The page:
The first optimization stage eliminates the small edges of the transition grid under quality, orthogonality, planarity and self-centering control. This elimination first removes a maximum amount of small edges. This operation replaces an edge [AB] by a point c by reconnecting the latter to all the vertices to which the edge was connected. This operation always leads to an improved shape quality of the cells. Then, insofar as some small edges cannot be eliminated under quality and validity control in the finite volumes sense, an additional stage is then applied: elimination then expands the edges that could not be eliminated. The methodology selected increases the size of the small edges to improve the size quality of the transition grid. However, since expansion of an edge [AB] can be done to the detriment of the size of the other edges incident to A or B, it is ensured that expansion of an edge is accompanied by a local improvement in the shape quality of the cells. Since modifying an edge leads to a degradation of the orthogonality and of the planarity of the surrounding cells, the procedure used is iterative and modifies first the very small edges up to a threshold fixed by default, specified by the user or resulting from a calculation.
Numerical simulations being of higher quality when the sites of the cells merge with their center of mass, a second optimization stage is performed. It displaces the sites of the cells towards their center, under orthogonality control. This change is performed by means of an iterative procedure displacing step by step all of the sites at each iteration, so as to avoid too sudden a motion of the sites.
5. Results
The method according to the invention allows generation and to optimize 3D hybrid grids has been presented and illustrated. This part is devoted to the presentation of results obtained by means of the method. These results are illustrated by a series of 3D hybrid grids obtained for various configurations.
Case of Rectilinear Wells
A vertical well of circular radial structure is inserted in a reservoir grid of uniform Cartesian type. The result obtained is illustrated by
The only restriction imposed on the position of the well in the reservoir is not to choose a location too close to the edge of the reservoir. In fact, in this case, it would not be possible to define a cavity and to create a transition grid. However, geometrically, if necessary, the reservoir could be extended artificially and the cavity could be created overlapping the reservoir and its extension.
Case of a Group of Wells
So far, a single isolated well was inserted in the reservoir grid. However, the method allows accounting for wells simultaneously, including deflected wells. Insertion of a group of wells in a reservoir can be considered in two different ways. The first one inserts wells remote from one another. In this case, a cavity is defined for each well, as illustrated by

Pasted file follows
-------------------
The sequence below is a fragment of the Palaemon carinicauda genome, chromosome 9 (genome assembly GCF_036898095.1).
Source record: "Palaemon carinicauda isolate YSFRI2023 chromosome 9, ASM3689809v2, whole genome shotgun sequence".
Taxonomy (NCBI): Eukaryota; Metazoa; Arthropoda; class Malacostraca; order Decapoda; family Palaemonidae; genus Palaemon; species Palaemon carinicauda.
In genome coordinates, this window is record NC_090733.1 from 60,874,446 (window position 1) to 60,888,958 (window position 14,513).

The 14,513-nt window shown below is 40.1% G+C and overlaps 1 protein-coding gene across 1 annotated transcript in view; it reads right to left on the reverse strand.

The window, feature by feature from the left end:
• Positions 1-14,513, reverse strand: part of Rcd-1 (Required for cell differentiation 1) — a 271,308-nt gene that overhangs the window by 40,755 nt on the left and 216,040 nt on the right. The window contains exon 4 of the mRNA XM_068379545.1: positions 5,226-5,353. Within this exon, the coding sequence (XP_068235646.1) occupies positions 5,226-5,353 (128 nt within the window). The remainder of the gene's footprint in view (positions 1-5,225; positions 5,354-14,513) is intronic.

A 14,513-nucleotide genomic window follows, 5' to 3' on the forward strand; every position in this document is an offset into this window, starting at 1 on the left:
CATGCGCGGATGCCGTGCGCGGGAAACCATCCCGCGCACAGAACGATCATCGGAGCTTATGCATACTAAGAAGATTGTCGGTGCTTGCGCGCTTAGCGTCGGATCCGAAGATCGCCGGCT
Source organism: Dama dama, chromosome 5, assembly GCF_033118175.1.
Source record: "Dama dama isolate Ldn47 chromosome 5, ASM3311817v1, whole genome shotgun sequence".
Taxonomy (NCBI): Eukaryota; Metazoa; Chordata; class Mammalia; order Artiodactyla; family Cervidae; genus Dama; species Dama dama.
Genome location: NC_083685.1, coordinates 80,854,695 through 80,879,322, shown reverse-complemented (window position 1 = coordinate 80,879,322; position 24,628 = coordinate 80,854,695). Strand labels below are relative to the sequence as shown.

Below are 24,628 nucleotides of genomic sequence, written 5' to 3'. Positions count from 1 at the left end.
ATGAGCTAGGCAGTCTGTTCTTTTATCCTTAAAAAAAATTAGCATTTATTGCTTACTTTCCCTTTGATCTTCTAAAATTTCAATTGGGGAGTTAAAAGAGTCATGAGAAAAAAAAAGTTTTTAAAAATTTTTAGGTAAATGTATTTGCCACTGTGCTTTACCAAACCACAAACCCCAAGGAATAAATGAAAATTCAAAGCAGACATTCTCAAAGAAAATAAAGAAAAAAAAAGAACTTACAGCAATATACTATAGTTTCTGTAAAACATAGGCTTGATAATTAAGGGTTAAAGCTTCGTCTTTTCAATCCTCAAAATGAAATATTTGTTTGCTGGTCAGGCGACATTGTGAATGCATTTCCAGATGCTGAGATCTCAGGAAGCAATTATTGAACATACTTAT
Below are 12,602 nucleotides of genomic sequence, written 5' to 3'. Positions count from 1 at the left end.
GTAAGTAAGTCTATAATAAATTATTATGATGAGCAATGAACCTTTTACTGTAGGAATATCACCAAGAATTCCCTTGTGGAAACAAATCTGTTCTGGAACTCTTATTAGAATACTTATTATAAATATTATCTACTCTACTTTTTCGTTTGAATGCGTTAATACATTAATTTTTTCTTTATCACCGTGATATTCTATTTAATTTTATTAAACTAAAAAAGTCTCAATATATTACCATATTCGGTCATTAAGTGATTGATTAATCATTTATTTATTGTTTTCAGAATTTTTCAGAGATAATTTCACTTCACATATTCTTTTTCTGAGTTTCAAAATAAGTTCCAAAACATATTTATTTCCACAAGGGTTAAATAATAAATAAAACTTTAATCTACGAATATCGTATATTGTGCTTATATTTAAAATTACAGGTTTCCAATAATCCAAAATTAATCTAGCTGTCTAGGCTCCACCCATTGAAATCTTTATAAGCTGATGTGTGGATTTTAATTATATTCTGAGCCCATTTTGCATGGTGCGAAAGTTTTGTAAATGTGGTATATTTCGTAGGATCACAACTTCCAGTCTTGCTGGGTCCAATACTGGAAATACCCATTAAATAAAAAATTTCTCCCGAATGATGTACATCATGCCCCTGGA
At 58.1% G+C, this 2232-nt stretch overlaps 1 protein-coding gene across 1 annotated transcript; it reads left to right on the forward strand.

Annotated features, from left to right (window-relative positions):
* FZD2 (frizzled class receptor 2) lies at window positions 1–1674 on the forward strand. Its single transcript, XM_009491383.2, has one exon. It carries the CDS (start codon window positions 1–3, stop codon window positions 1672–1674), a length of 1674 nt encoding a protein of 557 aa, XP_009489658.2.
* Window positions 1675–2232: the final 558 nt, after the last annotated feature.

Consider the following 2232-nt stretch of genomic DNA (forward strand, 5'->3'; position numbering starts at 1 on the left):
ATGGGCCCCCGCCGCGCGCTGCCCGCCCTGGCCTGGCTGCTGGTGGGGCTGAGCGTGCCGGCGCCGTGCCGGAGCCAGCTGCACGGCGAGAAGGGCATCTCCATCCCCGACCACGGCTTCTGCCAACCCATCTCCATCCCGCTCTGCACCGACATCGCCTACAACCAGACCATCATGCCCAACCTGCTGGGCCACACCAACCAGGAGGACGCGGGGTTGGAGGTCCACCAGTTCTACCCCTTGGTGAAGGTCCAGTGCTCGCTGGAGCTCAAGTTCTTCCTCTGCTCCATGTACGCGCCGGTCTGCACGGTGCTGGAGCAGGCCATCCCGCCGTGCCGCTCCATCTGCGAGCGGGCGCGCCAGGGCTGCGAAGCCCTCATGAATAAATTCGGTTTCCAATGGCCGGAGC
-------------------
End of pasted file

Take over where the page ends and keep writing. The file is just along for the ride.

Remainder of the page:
The second way of inserting a group of wells in a reservoir takes them sufficiently close to one another so as to define only one cavity around these wells. In this case, the method applies and differs only in the presence of several boundary polyhedrons within a boundary polyhedron delimiting the outer edges of the cavity.
The case has been considered where the two structured grids were of radial type and formed around wells running through the medium, with delimitation of cavities around each second grid so as to include a transition grid. It is however clear that the method applies to gridding of a medium exhibiting other types of geometric discontinuities such as, for example, an underground reservoir crossed by fractures or channels. In this case, the second structured grids can be of CPG type for example.
The method according to the invention allows inserting one or more well grids in a single reservoir grid. Thus, when two or more wells are very close, the corresponding cavities can merge and give rise to a single transition grid.
Furthermore, when the space between two well grids is not sufficient to construct a conforming transition grid, some cells of these well grids are deactivated to increase the size of the cavity whose size must then be greater than or equal to (δ_{1}+δ_{2}), where δ_{1 }and δ_{2 }are the local edge sizes of these two wells.
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U.S. Classification | 703/10, 345/419, 703/2 |
International Classification | G06T17/20, E21B43/00, G01V1/30, G06G7/48 |
Cooperative Classification | G06T17/20 |
European Classification | G06T17/20 |
Date | Code | Event | Description |